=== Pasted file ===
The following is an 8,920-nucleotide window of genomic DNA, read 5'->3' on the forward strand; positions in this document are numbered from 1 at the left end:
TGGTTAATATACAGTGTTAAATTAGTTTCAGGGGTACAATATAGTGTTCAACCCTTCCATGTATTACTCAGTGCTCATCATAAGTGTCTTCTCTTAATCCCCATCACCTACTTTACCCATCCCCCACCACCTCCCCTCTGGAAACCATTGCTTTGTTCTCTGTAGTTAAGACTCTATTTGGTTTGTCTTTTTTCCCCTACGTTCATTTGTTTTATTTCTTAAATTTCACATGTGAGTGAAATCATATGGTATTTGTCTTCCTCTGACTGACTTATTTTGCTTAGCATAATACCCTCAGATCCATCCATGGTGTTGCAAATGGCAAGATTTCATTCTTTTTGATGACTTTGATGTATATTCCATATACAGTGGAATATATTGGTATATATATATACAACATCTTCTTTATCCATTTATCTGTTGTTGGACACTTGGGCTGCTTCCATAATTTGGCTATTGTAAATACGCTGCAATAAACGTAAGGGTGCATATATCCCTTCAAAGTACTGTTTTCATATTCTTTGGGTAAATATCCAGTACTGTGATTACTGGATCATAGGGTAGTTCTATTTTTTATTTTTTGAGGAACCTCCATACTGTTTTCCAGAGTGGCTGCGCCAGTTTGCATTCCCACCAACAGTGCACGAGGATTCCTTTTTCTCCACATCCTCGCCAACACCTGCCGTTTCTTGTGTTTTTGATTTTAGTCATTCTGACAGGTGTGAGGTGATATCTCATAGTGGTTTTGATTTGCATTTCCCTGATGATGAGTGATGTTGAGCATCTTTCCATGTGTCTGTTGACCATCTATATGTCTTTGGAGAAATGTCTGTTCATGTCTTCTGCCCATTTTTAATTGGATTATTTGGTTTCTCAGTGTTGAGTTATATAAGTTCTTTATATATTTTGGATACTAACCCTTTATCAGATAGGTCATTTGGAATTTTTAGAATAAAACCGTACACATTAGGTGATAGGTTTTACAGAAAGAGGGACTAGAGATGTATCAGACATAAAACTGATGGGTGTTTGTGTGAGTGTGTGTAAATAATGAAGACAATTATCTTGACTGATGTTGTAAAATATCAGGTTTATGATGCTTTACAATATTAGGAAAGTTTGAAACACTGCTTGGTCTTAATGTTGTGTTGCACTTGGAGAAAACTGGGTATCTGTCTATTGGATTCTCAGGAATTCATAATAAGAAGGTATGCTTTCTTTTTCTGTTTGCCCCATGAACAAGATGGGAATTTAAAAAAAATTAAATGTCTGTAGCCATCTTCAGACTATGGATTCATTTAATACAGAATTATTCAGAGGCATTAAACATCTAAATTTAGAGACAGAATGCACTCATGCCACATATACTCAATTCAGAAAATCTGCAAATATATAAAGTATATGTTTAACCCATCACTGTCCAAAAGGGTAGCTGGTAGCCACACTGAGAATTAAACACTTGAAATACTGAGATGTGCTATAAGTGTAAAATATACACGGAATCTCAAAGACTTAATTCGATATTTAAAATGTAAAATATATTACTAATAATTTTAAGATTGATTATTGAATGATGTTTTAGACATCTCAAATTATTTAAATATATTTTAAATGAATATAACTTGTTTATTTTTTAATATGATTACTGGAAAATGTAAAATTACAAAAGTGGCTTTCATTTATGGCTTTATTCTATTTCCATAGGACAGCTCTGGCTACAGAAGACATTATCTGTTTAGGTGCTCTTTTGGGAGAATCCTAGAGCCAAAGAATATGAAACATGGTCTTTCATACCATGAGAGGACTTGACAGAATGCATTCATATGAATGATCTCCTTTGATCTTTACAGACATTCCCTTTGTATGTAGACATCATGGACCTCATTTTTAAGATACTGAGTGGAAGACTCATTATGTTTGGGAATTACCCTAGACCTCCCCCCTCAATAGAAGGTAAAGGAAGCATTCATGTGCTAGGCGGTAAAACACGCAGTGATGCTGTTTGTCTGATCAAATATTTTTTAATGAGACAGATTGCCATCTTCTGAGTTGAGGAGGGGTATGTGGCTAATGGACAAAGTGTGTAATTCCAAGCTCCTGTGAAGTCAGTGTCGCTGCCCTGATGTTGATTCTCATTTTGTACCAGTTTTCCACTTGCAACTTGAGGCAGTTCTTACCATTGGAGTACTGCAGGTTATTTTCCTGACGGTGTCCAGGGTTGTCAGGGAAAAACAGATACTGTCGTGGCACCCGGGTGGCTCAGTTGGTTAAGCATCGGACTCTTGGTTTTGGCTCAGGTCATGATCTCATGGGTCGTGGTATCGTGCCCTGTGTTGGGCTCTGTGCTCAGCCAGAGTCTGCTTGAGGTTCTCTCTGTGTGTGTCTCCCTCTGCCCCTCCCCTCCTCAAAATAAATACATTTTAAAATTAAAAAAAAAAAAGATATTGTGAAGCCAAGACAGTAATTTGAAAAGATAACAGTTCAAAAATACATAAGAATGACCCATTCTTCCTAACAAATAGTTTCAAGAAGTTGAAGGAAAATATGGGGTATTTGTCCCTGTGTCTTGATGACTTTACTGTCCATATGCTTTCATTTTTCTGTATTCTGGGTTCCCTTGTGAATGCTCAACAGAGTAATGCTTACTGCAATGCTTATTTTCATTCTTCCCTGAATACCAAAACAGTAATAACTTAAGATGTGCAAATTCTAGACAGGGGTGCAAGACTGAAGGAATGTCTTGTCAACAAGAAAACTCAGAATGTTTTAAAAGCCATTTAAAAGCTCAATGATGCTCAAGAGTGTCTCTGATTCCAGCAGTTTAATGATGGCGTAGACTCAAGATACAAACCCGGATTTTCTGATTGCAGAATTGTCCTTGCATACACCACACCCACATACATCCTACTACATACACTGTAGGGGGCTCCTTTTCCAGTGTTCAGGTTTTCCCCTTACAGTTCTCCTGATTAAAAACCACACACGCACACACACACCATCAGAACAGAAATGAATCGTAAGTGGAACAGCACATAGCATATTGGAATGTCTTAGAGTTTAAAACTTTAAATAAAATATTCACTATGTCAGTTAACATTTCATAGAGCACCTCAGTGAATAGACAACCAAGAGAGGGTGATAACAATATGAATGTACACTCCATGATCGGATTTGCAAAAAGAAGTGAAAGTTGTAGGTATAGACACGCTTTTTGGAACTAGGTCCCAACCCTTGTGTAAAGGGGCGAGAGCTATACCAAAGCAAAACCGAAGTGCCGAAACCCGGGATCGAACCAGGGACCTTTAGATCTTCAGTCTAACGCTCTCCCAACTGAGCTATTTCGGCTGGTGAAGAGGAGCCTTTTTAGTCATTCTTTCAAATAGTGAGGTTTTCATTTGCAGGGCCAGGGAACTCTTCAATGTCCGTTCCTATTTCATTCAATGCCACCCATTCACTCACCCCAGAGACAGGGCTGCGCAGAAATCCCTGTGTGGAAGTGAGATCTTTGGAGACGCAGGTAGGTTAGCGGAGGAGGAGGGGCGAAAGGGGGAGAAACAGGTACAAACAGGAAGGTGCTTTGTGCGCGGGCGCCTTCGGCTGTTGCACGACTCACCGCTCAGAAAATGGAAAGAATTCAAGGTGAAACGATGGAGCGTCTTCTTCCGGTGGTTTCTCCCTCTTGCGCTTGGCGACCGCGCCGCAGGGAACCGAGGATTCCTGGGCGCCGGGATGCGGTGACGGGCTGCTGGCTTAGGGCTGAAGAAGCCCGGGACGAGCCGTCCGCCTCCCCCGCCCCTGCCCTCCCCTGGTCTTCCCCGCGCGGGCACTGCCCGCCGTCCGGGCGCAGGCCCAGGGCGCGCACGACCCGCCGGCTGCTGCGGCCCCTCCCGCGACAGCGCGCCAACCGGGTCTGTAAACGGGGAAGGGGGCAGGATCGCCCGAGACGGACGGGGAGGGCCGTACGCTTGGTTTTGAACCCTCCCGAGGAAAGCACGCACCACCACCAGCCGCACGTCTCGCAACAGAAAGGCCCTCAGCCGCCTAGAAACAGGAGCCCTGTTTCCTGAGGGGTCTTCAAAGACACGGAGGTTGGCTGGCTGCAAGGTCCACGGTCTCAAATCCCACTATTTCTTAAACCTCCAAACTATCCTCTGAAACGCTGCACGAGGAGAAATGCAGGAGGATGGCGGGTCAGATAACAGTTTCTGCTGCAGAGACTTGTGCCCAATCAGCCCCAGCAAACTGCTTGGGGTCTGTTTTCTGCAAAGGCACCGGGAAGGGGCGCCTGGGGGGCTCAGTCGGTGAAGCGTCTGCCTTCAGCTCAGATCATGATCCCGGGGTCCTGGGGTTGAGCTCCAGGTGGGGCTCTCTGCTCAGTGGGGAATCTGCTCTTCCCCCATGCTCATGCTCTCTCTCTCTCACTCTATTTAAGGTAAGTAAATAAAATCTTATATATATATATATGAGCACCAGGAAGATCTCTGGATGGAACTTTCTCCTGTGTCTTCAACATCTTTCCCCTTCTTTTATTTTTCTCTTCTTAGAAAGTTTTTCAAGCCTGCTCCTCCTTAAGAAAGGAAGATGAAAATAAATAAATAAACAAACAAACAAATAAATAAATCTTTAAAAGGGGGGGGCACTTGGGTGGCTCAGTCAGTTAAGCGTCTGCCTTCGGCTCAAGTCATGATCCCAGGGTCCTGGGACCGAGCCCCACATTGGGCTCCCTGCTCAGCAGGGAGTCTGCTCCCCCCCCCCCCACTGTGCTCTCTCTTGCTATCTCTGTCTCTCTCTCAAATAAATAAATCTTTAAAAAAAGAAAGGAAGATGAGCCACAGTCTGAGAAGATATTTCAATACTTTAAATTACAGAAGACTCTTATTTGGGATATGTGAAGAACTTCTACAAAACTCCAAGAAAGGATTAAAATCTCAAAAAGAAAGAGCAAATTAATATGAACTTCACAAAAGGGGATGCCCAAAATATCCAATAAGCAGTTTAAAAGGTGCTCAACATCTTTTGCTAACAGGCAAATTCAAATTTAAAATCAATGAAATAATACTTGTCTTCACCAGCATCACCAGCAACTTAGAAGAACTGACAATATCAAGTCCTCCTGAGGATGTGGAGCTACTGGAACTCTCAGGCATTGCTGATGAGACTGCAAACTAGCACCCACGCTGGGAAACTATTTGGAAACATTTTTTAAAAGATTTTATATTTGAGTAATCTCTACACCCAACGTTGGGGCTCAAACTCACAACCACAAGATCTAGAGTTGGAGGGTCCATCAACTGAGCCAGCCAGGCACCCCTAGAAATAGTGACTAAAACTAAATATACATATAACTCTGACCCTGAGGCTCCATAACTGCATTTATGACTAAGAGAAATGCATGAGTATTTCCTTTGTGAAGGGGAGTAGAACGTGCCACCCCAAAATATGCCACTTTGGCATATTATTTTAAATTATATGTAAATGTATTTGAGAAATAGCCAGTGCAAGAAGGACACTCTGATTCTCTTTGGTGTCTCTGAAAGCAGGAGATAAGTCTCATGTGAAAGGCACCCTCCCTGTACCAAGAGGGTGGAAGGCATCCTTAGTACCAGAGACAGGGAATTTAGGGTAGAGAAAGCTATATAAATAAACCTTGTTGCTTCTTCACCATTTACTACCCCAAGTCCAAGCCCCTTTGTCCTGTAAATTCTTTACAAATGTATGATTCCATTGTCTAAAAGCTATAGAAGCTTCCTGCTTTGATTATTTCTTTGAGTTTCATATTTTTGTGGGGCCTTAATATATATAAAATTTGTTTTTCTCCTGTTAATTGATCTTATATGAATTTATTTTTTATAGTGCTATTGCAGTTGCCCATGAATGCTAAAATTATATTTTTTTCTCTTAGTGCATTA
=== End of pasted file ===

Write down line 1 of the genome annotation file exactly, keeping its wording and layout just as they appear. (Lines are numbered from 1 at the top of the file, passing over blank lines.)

The following is an 8,920-nucleotide window of genomic DNA, read 5'->3' on the forward strand; positions in this document are numbered from 1 at the left end: